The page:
Where does this photo look like to you?


You see, I immediately thought of Yorkshire (there is no bias here…honest…it’s not that I compare EVERYWHERE to my beloved home, really it isn’t) but the meadows of wild flowers, both in variety and look, totally reminded me of the meadows ‘up Dale’ back home; only they are, in fact, half way up the volcano of Haleakalā in Maui Island, Hawaii, which is where we have just returned from our holidays.

I was pretty gobsmacked when we discovered a lovely lavender farm, at the foot of the volcano, especially as the landscape was a total contrast the the more dry coastal areas we were staying in (or the tropical lushness of the wetter areas of the Island), but when Yorkshire appeared, shortly followed by Scotland (gorse and pine style trees) before turning into Lanzarote (dry lava rocks), I was too busy enjoying myself with the scene changes to get car sick, winding up the mountain road.  Always a bonus.


At the top, apart from the amazing views we discovered these beauties.  Instinct (and common sense) said to not touch them but as one was directly next to the car, C gave a nice pose to give an idea of the height.


The flowers gave off a heavenly honey scent and on finding a sign in the observation center, we discovered they are Haleakala Silverswords, which only grow on this mountain in Maui, on the dormant volcano at heights over 7,000 ft.  (sorry about the bad photos, I only had my camera with me).


I am positive I also read that they live for up to (and often beyond) 50 years and only flower once, then die, which seemed rather sad as quite a few of these majestic triffid-like plants were flowering on our visit.


Our holiday in general was awesome.  We had time in San Francisco, where a visit to The Exploritorium shop had me over-excited by a book on ‘Vintage Education Charts from the 19th and 20th Centuries’ (‘The Art of Instruction’ – bet you can buy this on Amazon), 


partly because it contains some of the charts I own myself (by Jung-Koch-Quentell), bought from the UK Etsy seller Bonnie and Bell.  I just can’t get enough of these, I had to stop myself from buying more as they are quite an investment plus they are large, so you need good wall space to display them.  The book itself has beautiful, full page illustrations.


I also bought a box of postcards.

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We then spent some time in Yosemite, doing all the tourist stuff, including river swimming, walking in the valley and visiting the Sequoias.  We are now quite glued to the news of the wild fires threatening these beauties along with the Hetch Hetchey reservoir that provides nearly 85% of San Francisco’s water.  There is a huge emphasis on how natural wild fires are and how needed for the re-generation of the woods, but obviously this fire is now out of control and threatening homes as well as water and power supplies, so I do hope they get it contained soon.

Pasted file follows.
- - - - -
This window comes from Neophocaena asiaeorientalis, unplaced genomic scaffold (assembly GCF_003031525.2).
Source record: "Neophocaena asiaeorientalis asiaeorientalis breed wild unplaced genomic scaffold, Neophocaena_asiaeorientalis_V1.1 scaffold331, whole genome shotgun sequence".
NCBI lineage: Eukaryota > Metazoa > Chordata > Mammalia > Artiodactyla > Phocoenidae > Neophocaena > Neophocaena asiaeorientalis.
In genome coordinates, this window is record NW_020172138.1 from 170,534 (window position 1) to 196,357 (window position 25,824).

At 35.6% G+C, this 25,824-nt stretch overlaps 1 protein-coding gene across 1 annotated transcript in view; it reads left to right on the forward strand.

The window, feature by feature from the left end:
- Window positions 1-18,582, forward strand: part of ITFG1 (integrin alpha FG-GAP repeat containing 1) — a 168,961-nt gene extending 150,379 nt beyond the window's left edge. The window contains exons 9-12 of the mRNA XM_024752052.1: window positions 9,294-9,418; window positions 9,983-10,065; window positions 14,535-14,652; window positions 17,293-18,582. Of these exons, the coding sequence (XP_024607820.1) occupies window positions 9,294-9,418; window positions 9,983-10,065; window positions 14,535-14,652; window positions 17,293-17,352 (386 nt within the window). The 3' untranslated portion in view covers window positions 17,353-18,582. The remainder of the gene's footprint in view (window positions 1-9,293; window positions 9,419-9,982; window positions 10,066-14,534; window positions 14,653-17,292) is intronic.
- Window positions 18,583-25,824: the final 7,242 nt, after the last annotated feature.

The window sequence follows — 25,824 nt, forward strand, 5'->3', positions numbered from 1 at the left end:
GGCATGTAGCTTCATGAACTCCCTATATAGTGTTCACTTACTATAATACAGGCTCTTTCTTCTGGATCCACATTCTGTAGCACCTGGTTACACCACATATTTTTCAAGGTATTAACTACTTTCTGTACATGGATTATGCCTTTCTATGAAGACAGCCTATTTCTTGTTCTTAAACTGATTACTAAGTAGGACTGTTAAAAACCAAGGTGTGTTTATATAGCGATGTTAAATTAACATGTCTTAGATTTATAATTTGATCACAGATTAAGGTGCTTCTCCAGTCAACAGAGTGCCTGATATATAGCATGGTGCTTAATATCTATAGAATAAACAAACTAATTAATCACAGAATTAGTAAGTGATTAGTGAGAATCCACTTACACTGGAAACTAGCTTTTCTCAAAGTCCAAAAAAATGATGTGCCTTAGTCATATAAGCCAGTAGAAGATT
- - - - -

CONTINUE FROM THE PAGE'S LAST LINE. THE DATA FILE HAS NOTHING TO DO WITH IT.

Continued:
I always have mixed feeling when returning from a long break.  Normally I am quite pleased to see the house and sleep in my own bed etc, but I was feeling a bit glum after this one, we really did have a lovely time, especially in Hawaii.


I was cheered this morning by my Graze box.  It is a summer holiday special and had a little pop out bear inside and the usual yummy treats.  What to eat first?  I think the boys have already claimed the flapjack and popcorn 🙂

Autumn Planting Lists 2013…

I wrote this post a few weeks ago, before we went away for a long holiday (more on that next).

I am awake on my own in the house, which is a bit of a miracle around here as the boys are normally up at 6am (they have been trained to wait until the clock shows 6, otherwise it used to be even earlier!!) but at nearly 7am, I am sitting quietly in the kitchen, drinking my coffee and watching the wildlife in the garden. Bliss.

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A little blackbird is eating the pink gooseberries, they were ripe and lovely but as mentioned in the last post, no-one but me is interested and we have no freezer space for crumbles etc so I figure the birds may as well enjoy them.  I have one final redcurrant bush, netted and ripening, and to come later my small handful of apples, the crab apples, blackberries and medlars.  I mentioned this in the last post, but there’s nothing on my family (as in different grafted varieties on one tree) pear or my damson tree, I have no idea why.

I’ve been thinking about my provisional new planting list for the garden and this is what I’ve got so far:

  • Kohl Rabi
  • Radish
  • Spinach (Perpetual & Bordeaux)
  • Turnip
  • Spring Onions
  • Pack Choi (Tatsoi)
  • Kale
  • Chard
  • Fennel
  • Winter Lettuce
  • Herbs
  • Broad Beans (sown in Autumn for next Spring eating)
  • Garlic (must order soon or the best variety will sell out)

I used the great ‘Seeds to Sow Now‘ feature on the Sarah Raven website to help find some vegetable seeds for August/September.

Some of these have already gone in as any later will be too late, but the others I plan to sow when it’s not so bloomin’ hot.

That’s it – a quick post but one to keep my records straight 🙂